"Yes, sir." replied Thomas, "an ap
parition, sir. I think you have seen
Lady 's gentlewoman Kosette,
r. It Is ten yenrs since she was seen
before to my knowledge, but she has
keen seen often."
"I should like to hear more about
Bssette." said the fceutleniau.
AMERICA TO BE CALLED
TEXX CHURCH AND ANCIENT AND PICTURESQUE GRAVEYARD.
THE famous old Tenn Church, located in Amersham Bucks, England, in
which many of William Penu's descendants are buried, and which contain
the historic brasses of the Penn family, the earliest dating from 1507, is in
great danger of falling into complete decay.
The vicar of this veuerable house of worship. Rev. B. J. S. Kerby, is coming to
Philadelphia early this spring for the purpose of interesting the people of the
Quaker City in the work of repairing the old Penn Church, which he hopes to
complete before the coronation of King EJward.
This ancient ami historic church of Penn, so closely connected with the great
founder of Pennsylvania, nn.l which contains a vault in which repose the remaius
of no less than six of the founder's grau khiidren, the eldest of whom was named
after him, stands on a lofty summit which commands a beautiful panorama of
Windsor and the valley of the Thames. The sacred edifice stands "00 feet above
sea level. From its massive square tower may be seen portions of twelve coun
ties. This eminence gives a great charm to its churchyard, which contains some
beautifully twisted old yew trees supposed to lie more than 1,000 years old.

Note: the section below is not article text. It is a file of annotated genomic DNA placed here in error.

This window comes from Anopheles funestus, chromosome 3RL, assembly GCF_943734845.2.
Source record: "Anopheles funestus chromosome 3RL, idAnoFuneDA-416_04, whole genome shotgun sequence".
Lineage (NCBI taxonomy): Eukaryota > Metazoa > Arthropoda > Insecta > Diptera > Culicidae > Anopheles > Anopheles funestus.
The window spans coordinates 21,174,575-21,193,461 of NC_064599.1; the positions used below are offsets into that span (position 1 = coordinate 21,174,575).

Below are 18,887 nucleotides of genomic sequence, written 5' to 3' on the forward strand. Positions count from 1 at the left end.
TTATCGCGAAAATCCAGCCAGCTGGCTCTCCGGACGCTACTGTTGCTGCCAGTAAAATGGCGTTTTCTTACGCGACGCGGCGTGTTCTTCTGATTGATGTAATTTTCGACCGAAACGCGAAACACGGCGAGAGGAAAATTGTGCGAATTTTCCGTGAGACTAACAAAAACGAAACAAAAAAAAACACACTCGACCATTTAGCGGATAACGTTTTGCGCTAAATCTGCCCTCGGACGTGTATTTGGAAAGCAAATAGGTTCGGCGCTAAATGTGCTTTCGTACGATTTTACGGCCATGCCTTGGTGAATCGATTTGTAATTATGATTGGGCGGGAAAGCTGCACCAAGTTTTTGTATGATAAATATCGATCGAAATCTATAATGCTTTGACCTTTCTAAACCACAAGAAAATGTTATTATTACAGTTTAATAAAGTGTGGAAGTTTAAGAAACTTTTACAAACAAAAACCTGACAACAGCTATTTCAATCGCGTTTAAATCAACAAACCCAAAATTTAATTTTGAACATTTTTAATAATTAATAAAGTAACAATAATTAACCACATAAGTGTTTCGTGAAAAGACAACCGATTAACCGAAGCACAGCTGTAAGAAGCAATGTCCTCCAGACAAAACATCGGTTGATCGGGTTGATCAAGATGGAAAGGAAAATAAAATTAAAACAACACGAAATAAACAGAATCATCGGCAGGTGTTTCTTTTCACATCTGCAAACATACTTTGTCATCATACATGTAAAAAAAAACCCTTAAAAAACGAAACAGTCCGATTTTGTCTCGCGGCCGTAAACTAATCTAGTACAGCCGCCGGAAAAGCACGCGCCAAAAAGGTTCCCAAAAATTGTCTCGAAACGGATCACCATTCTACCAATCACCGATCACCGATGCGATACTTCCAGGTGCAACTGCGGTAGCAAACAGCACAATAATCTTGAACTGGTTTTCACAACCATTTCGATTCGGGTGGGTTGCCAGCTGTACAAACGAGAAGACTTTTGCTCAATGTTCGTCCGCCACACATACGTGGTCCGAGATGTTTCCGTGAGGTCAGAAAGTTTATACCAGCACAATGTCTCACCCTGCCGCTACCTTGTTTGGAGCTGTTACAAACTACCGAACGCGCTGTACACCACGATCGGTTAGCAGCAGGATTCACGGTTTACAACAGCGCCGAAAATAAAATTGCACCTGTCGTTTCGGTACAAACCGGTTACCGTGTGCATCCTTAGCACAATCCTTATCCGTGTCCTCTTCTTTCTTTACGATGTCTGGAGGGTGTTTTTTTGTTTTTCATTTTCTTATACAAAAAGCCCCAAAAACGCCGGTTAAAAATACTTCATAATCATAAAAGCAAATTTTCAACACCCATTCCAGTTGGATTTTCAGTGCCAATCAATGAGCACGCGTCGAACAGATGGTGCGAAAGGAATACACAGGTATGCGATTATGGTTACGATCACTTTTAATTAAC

The church was built in 1-13, consisting originally of a nave and south aisle;
a chancel was added in 17iW, in which are several very elegant monument by
the celebrated Chan trey, aud also a tine east window of stained glass.
The church is also famous for its ancient and well-preserved brasses, most ot
which relate to the Petin family. The earliest of these is that of John Penn, 1597.
and another is that of William Penn and his wife, Martha, dating from lti35.
The tomb or vault containing the six grandchildren of the Great Quaker is
in the center of the nave, ami is marked by a flat stone bearing the inscription:
"Sacred to the memory of William Penn, son of Thomas Penn, proprietor of
Pennsylvania, and Lady Juliana, his wife, February 11. 17o3."
The unsightly and decayed pulpit in use for many years has recently been
replaced by the beautiful oak pulpit from Curzon Street Chapel, of which
Thackeray writes in "The Newcomes."
It is three hundred years old, and the panels are beautifully inlaid, one panel
containing no less than one hundred and sixty pieces of wood.
The chapel has been pulled down and the site sold to the Duchess of Marl
boro, nee Vanderhilt, to build a town house upon.
Should the $2,000 be obtained, the vicar proposes to put up a brass tablet la
the church stating that the roof and tower were restored by citizens of Phila
delphia and other Pennsylvania's in memory of the Great Founder and to mark
the coronation of Edward VII. of England. Philadelphia Times.
"Yes, sir," said the valet. "This is an
old family, and about two hundred
years ago there was a Lord Herbert
who was a gay, wild young nobleman,
aud was a great admirer of the ladies,
sir. However, by the time he was '30
he was married and settled down, and
began to be much thought of and re
spected. So was his lady, too, sir,
though she was not handsome and was
"One thing, however, the English
servants did not like she brought a
foreign maid with her from France a
girl named Rosette and as pretty as a
"One day, sitting before her glass,